Theresa May to use final days in office to pass new domestic abuse legislation
Theresa May is said to be planning on using her final days in office to make sure new domestic abuse legislation is passed.
The Prime Minister has long made it a priority to update the law in this area but amid fears it could be sidelined by whoever replaces her she wants to get it through Parliament and onto the statute book.
A senior government source told The Sunday Times: “When she entered Downing Street, she promised action on domestic abuse as part of her commitment to tackling society’s burning injustices.
“She will make sure that she delivers on that promise by introducing the domestic abuse bill before she leaves office so there can be no backtracking on the issue by whoever succeeds her.”
The domestic abuse bill is expected to be introduced to the Commons on 16 July, just a week before Mrs May is expected to exit Number 10.
The proposed legislation will introduce a definition of domestic abuse to include “emotional” and “economic” abuse for the first time, and is aimed at making it easier to prosecute perpetrators and provide more support for victims.
It is one of a number of legacy issues the PM has undertaken since she confirmed a date for when she resigns, but the spending implications have caused tension with the Chancellor Philip Hammond.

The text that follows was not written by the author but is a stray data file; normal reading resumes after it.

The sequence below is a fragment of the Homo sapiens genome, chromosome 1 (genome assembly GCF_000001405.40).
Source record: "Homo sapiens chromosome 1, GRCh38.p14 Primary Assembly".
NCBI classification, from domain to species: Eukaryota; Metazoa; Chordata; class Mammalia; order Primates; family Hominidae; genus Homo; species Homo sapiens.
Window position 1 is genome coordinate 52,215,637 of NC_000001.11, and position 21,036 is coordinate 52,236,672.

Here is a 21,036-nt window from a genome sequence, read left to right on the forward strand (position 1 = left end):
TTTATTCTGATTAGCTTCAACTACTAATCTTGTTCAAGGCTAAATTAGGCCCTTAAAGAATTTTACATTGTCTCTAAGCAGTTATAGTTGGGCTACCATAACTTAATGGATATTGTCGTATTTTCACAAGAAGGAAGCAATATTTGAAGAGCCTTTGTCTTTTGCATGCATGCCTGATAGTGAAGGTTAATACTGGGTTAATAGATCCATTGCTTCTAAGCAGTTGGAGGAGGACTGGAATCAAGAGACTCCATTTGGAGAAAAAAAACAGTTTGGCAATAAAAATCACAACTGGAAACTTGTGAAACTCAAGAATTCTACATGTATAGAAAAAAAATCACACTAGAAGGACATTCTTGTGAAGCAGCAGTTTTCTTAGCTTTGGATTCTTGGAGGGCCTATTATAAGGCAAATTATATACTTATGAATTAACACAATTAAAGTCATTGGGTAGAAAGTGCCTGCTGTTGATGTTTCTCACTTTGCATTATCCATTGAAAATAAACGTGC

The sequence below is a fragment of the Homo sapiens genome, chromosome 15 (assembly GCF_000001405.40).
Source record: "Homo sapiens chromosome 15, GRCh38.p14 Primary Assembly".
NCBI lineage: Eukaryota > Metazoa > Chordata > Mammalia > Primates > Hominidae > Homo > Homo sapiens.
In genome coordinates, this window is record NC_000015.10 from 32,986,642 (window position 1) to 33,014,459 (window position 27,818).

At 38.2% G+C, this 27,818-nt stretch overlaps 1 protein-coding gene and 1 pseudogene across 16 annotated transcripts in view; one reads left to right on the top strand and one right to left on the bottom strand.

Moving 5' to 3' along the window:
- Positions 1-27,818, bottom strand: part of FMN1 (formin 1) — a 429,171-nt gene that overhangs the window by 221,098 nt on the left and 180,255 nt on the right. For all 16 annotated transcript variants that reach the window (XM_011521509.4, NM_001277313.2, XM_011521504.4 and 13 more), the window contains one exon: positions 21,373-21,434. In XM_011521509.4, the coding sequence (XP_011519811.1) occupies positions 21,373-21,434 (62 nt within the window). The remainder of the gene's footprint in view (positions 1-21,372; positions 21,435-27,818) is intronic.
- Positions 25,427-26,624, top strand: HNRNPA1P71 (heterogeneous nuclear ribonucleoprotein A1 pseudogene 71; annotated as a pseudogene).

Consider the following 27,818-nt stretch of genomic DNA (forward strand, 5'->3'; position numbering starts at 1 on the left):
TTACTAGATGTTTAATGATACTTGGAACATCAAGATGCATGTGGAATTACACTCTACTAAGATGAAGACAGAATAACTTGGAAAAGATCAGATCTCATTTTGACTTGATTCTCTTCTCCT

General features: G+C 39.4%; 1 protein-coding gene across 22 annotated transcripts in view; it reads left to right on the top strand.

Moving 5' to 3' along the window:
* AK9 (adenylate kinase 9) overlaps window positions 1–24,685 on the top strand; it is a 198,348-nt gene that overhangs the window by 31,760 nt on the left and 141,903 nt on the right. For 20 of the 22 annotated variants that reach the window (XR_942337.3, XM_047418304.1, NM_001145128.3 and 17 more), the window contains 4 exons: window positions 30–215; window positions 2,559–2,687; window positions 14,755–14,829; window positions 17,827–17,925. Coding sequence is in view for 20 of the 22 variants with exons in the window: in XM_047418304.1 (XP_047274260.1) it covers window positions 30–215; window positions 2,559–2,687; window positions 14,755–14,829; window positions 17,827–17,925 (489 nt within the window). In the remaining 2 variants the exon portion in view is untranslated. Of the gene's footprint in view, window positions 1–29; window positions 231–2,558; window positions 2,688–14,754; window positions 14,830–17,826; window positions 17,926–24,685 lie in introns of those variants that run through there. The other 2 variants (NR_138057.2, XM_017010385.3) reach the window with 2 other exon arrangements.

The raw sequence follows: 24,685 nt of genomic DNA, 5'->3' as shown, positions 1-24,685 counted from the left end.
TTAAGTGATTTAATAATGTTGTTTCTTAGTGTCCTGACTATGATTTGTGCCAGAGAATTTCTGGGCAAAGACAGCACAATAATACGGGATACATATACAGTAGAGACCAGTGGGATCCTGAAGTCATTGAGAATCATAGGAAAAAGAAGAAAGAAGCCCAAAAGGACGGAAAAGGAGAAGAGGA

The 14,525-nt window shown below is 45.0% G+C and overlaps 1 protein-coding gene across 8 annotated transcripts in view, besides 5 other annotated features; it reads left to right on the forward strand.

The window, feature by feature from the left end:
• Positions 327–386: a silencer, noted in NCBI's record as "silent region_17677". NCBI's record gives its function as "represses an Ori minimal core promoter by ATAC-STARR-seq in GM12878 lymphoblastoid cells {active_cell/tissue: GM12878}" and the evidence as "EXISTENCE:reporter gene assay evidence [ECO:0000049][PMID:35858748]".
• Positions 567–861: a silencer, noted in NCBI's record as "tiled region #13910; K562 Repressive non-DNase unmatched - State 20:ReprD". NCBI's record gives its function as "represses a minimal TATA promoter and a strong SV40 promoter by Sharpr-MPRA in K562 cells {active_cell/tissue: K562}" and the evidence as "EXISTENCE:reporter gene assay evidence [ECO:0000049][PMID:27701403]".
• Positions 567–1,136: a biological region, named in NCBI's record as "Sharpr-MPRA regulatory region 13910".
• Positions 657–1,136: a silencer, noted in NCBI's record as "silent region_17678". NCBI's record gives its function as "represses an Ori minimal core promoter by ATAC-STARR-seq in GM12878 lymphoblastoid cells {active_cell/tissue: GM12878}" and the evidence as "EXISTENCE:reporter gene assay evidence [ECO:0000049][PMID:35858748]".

It has led to Mrs May rebuking him in a veiled attack by pointing out she was still in charge of the country for the time being.
Whilst at the G20 summit in Tokyo she signalled she is determined to press ahead with her plans, including boosting the education budget by £27bn.
She told reporters: “Look, government is continuing. I’ve still got work to do as prime minister until I hand over to my successor.
“And I think it’s important that we continue to take decisions that are right decisions for this country.”
The PM was speaking after urging world leaders to do more on climate change after leading a meeting at the summit.
She called on the rest of the G20 countries to follow the UK’s lead by enshrining in law a commitment to be a net zero emitter of CO2 by 2050.
But instead they were only willing to agree a statement which committed them to the "irreversibility" of the 2015 Paris agreement and pledged the full implementation of its targets to reduce greenhouse gas emissions.